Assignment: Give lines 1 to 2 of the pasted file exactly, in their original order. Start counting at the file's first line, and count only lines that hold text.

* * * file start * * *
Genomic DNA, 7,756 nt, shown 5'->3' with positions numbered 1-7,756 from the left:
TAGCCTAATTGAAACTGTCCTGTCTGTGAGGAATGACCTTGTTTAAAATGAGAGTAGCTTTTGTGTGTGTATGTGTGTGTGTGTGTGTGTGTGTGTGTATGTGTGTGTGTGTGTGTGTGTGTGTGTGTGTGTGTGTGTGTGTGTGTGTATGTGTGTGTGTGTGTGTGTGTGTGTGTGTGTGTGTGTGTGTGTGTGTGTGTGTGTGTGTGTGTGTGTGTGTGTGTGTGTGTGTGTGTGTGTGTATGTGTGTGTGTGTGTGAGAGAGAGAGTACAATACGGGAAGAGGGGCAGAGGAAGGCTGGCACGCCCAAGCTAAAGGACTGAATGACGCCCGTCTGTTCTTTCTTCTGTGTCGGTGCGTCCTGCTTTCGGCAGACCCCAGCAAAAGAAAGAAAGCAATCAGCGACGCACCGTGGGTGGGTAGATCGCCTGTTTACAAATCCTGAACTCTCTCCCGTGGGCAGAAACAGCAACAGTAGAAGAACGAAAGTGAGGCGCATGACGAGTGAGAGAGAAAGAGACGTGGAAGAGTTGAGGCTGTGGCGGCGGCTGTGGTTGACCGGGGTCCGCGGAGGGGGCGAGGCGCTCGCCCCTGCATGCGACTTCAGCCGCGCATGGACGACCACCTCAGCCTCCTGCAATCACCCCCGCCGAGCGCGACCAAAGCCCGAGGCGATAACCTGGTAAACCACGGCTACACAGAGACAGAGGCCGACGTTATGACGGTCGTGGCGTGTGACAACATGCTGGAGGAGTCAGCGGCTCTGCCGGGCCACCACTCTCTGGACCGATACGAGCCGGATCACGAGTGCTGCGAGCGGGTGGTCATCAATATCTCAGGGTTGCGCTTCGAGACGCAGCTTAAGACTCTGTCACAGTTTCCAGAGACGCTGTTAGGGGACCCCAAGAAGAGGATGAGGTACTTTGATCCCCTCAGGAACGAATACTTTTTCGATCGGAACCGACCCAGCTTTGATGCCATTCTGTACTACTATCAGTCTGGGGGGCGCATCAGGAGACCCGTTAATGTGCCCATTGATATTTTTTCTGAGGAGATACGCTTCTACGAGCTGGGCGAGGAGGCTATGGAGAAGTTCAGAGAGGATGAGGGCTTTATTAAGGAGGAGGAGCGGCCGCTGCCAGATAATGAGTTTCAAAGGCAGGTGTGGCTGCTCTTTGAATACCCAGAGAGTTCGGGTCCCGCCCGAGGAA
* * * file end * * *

Genomic DNA, 7,756 nt, shown 5'->3' with positions numbered 1-7,756 from the left:
TAGCCTAATTGAAACTGTCCTGTCTGTGAGGAATGACCTTGTTTAAAATGAGAGTAGCTTTTGTGTGTGTATGTGTGTGTGTGTGTGTGTGTGTGTGTATGTGTGTGTGTGTGTGTGTGTGTGTGTGTGTGTGTGTGTGTGTGTGTGTATGTGTGTGTGTGTGTGTGTGTGTGTGTGTGTGTGTGTGTGTGTGTGTGTGTGTGTGTGTGTGTGTGTGTGTGTGTGTGTGTGTGTGTGTGTGTATGTGTGTGTGTGTGTGAGAGAGAGAGTACAATACGGGAAGAGGGGCAGAGGAAGGCTGGCACGCCCAAGCTAAAGGACTGAATGACGCCCGTCTGTTCTTTCTTCTGTGTCGGTGCGTCCTGCTTTCGGCAGACCCCAGCAAAAGAAAGAAAGCAATCAGCGACGCACCGTGGGTGGGTAGATCGCCTGTTTACAAATCCTGAACTCTCTCCCGTGGGCAGAAACAGCAACAGTAGAAGAACGAAAGTGAGGCGCATGACGAGTGAGAGAGAAAGAGACGTGGAAGAGTTGAGGCTGTGGCGGCGGCTGTGGTTGACCGGGGTCCGCGGAGGGGGCGAGGCGCTCGCCCCTGCATGCGACTTCAGCCGCGCATGGACGACCACCTCAGCCTCCTGCAATCACCCCCGCCGAGCGCGACCAAAGCCCGAGGCGATAACCTGGTAAACCACGGCTACACAGAGACAGAGGCCGACGTTATGACGGTCGTGGCGTGTGACAACATGCTGGAGGAGTCAGCGGCTCTGCCGGGCCACCACTCTCTGGACCGATACGAGCCGGATCACGAGTGCTGCGAGCGGGTGGTCATCAATATCTCAGGGTTGCGCTTCGAGACGCAGCTTAAGACTCTGTCACAGTTTCCAGAGACGCTGTTAGGGGACCCCAAGAAGAGGATGAGGTACTTTGATCCCCTCAGGAACGAATACTTTTTCGATCGGAACCGACCCAGCTTTGATGCCATTCTGTACTACTATCAGTCTGGGGGGCGCATCAGGAGACCCGTTAATGTGCCCATTGATATTTTTTCTGAGGAGATACGCTTCTACGAGCTGGGCGAGGAGGCTATGGAGAAGTTCAGAGAGGATGAGGGCTTTATTAAGGAGGAGGAGCGGCCGCTGCCAGATAATGAGTTTCAAAGGCAGGTGTGGCTGCTCTTTGAATACCCAGAGAGTTCGGGTCCCGCCCGAGGAA